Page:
Today, I’ve decided to share with you one man’s story behind a significant object. We all have at least one object in our life that spurs certain memories. Well, here’s a man, Nathaniel Rich, who perceives meaning in objects that are insignificant to others and imbues that with a new level of importance. I thought you would enjoy this story:

Do you ever struggle to remember insignificant facts? Facts so small and irrelevant to the natural course of your life that you wonder how you ever learned them in the first place? And yet your inability to recall them infuriates you. Who was the actor in that Greek film, you know the one with Melina Mercouri, from the sixties? What do you call the stick that leprechauns carry? What’s your cousin’s girlfriend’s name? Is it “Man on the Run,” or “Band on the Run”? Who is that famous autistic lady who writes about what it’s like to be an animal?

The answers to all of these questions and more will be answered when you come into proud possession of the Rhinoceros Knows. Whenever you feel stumped, simply rub its nose (also known as its “horn”). You will feel a jolt of energy in your neurons, your synapses will grow extra sticky, and your frontal lobe will throb pleasantly. Also, the rhinoceros’s eye will, ever so subtly, twinkle.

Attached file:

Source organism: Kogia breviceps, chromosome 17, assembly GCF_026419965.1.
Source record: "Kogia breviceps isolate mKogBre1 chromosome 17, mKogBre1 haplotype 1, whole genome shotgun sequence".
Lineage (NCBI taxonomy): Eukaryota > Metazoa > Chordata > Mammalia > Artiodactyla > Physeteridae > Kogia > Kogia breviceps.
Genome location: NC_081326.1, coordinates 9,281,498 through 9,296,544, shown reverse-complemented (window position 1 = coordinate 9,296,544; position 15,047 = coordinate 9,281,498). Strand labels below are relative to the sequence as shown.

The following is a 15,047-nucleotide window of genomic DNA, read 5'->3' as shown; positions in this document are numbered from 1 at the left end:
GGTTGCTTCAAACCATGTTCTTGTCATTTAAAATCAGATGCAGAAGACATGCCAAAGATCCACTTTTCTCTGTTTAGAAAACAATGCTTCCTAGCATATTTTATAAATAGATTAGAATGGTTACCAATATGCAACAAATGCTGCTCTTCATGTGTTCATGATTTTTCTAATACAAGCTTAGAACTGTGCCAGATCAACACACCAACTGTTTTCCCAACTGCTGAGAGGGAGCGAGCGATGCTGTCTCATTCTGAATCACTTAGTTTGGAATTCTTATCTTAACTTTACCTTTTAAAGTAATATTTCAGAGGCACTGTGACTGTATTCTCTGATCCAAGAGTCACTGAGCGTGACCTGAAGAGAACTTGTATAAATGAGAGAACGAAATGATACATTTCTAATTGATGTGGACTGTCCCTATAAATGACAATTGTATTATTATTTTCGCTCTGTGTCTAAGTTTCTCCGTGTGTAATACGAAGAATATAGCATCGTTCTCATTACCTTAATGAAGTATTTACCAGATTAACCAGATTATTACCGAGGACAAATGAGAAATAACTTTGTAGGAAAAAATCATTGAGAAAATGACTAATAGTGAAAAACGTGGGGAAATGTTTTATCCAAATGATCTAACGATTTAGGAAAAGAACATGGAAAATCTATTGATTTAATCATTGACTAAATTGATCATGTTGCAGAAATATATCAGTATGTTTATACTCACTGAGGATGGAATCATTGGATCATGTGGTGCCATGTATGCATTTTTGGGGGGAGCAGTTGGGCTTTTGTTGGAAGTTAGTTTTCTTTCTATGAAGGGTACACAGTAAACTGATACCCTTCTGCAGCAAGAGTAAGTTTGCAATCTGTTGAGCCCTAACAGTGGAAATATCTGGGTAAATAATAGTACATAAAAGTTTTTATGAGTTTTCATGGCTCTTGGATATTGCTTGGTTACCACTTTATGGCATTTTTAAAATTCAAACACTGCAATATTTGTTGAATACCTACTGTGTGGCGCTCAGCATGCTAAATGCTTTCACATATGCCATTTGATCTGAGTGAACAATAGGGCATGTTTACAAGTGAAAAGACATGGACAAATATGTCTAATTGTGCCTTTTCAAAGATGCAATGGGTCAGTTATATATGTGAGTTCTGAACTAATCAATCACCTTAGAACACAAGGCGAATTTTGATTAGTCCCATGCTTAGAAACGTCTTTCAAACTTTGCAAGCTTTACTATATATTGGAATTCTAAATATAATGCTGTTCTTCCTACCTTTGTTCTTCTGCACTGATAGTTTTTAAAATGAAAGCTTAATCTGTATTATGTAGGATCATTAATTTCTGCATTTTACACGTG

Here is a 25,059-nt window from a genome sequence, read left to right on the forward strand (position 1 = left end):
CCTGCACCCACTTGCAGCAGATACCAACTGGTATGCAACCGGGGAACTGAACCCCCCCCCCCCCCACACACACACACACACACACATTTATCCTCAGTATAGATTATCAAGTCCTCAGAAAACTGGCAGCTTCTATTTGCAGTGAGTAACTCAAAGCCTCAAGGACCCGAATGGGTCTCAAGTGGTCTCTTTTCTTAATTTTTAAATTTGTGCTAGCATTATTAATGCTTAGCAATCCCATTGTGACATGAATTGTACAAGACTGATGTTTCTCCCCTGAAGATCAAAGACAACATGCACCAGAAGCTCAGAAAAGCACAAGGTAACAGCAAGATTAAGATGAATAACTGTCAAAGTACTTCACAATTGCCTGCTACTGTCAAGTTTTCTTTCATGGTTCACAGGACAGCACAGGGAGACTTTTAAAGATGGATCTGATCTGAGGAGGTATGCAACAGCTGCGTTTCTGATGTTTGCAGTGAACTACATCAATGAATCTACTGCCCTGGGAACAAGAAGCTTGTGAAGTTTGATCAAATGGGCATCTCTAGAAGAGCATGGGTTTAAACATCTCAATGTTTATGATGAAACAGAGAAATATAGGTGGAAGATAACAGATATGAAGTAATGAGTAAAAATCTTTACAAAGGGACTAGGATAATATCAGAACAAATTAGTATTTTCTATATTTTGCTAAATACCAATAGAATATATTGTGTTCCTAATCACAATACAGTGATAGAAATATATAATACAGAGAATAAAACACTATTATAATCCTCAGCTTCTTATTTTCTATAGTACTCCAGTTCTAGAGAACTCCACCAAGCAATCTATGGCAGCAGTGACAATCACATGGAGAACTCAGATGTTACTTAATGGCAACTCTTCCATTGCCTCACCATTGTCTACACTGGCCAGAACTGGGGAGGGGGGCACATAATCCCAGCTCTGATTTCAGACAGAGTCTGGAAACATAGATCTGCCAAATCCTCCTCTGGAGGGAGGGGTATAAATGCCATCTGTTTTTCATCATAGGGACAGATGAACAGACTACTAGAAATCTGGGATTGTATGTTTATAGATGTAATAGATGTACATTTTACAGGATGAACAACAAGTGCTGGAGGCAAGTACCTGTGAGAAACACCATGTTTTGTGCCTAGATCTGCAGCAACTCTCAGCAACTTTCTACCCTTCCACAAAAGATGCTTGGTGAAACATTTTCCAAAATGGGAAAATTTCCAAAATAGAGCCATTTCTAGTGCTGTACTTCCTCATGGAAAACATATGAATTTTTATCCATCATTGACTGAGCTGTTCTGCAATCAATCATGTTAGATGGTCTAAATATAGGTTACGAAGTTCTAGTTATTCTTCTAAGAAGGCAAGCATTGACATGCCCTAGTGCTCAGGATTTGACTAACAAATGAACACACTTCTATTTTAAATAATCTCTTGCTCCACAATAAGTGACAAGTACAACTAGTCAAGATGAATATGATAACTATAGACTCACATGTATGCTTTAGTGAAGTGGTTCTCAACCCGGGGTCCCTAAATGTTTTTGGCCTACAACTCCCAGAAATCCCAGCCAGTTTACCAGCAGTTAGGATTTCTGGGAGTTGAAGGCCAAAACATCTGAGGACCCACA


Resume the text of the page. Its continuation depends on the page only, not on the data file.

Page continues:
And then, in no more than five minutes, the answers will come: Phaedra is not a Greek film, but an American film set in Greece; the actor is Tony Perkins. Shillelagh. Candace. “Band on the Run.” Temple Grandin.

One warning: the Rhinoceros Knows must not be misused. Should you try to retrieve a more significant memory (“When did I first tell him that I loved him?”), the Rhinoceros Knows will shut down. From its eye will descend, ever so subtly, a tear. It will know no more.

Study the image of this talisman. You will see that the body is heavily crosshatched, as an elderly palm or a balled-up sheet of aluminum foil that has been carefully unfurled and pressed into its original form. These creases are important, for there is exactly one for every question you are permitted to ask. Do not go over your limit. The total number of creases is unknown, and impossible to count, but woe to the person who asks one too many questions. On that occasion, as soon as you rub the rhinoceros’s nose, you will feel a rather violent knock behind your forehead and your short-term memory will vanish altogether. You will be left only with the answers the rhinoceros has already given you, and your brain will cycle through them, nonsensically, for the rest of your life.

You must pass the Rhinoceros Knows on to another person before you reach that point. Trust me. It is a waking hell.

If after reading this story you must own the Rhinoceros Knows, you can bid on it on ebay: